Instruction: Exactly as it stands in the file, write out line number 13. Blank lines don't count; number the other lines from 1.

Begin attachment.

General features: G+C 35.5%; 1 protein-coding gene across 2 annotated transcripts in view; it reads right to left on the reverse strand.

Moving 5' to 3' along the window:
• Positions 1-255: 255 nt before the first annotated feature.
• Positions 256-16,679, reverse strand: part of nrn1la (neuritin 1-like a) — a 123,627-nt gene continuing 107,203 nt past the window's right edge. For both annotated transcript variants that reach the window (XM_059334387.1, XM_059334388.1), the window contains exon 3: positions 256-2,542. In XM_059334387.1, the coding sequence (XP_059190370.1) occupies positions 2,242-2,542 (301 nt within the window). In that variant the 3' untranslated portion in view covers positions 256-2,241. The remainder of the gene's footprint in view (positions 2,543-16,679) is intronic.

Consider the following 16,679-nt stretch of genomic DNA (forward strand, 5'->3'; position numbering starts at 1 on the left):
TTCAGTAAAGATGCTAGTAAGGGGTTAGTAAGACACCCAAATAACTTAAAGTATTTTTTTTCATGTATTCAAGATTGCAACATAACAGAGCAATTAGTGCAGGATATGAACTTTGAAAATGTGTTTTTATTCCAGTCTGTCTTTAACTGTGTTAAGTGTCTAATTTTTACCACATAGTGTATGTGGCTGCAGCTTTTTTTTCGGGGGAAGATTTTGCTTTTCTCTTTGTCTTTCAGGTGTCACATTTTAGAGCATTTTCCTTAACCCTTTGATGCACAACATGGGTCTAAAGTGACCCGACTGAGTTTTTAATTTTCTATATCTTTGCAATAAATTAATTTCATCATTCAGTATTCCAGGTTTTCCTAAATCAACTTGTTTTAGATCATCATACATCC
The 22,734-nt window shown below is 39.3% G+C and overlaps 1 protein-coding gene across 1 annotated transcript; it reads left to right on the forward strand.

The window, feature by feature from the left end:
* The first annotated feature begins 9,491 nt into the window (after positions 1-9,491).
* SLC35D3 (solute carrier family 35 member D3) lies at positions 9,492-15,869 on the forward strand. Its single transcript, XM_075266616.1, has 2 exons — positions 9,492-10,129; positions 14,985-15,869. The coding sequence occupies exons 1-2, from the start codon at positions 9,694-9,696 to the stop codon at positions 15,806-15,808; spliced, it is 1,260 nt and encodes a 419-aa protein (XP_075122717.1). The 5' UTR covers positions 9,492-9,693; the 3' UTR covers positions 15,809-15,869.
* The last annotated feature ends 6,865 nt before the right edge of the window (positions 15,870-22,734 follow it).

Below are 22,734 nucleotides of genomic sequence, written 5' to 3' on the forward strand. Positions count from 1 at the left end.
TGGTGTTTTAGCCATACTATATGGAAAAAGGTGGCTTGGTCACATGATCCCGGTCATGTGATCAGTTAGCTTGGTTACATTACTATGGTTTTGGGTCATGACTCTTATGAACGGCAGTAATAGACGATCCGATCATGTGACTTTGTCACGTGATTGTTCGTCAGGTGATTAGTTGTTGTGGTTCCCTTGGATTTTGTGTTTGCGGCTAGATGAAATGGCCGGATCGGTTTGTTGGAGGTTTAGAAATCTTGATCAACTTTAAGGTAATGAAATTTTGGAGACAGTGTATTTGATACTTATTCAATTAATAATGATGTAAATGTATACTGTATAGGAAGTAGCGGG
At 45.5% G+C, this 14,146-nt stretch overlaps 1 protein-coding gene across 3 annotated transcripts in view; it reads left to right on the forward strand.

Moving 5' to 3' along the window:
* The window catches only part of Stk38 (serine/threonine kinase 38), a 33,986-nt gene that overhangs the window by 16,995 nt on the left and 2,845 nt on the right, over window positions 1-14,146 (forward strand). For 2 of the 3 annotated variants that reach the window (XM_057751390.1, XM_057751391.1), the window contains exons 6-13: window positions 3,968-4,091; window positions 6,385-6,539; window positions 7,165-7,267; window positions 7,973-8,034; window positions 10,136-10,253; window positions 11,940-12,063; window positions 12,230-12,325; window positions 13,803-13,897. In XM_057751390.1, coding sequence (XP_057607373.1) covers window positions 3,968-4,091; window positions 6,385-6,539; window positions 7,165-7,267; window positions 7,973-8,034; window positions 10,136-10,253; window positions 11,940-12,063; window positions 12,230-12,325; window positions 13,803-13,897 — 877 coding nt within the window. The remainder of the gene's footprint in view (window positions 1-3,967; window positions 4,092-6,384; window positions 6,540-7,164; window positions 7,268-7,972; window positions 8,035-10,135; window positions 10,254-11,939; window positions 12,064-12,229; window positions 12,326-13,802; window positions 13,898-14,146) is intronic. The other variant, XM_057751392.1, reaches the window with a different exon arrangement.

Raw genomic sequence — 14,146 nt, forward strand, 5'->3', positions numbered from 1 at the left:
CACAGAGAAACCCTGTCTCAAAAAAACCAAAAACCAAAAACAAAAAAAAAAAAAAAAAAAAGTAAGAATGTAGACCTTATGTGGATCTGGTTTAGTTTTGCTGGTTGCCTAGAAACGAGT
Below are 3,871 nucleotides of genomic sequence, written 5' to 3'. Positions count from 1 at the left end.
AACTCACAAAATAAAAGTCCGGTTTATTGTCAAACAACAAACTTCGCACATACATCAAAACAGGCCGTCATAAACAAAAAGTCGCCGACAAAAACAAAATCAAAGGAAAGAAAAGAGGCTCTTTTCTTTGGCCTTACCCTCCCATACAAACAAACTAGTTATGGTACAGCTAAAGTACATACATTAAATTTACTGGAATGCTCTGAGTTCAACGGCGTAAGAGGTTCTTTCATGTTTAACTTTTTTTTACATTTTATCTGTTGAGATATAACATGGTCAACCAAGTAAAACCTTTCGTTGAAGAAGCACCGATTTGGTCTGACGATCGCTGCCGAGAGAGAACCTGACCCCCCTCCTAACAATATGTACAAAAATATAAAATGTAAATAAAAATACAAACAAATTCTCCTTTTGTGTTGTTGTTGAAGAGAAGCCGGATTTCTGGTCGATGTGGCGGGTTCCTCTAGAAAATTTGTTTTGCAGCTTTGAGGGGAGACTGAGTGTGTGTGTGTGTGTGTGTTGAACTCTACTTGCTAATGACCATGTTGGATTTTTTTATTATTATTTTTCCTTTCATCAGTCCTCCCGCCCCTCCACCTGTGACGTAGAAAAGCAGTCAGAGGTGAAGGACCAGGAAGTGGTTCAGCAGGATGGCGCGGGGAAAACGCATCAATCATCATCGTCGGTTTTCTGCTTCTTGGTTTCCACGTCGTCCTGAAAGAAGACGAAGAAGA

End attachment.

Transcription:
TGGTGTTTTAGCCATACTATATGGAAAAAGGTGGCTTGGTCACATGATCCCGGTCATGTGATCAGTTAGCTTGGTTACATTACTATGGTTTTGGGTCATGACTCTTATGAACGGCAGTAATAGACGATCCGATCATGTGACTTTGTCACGTGATTGTTCGTCAGGTGATTAGTTGTTGTGGTTCCCTTGGATTTTGTGTTTGCGGCTAGATGAAATGGCCGGATCGGTTTGTTGGAGGTTTAGAAATCTTGATCAACTTTAAGGTAATGAAATTTTGGAGACAGTGTATTTGATACTTATTCAATTAATAATGATGTAAATGTATACTGTATAGGAAGTAGCGGG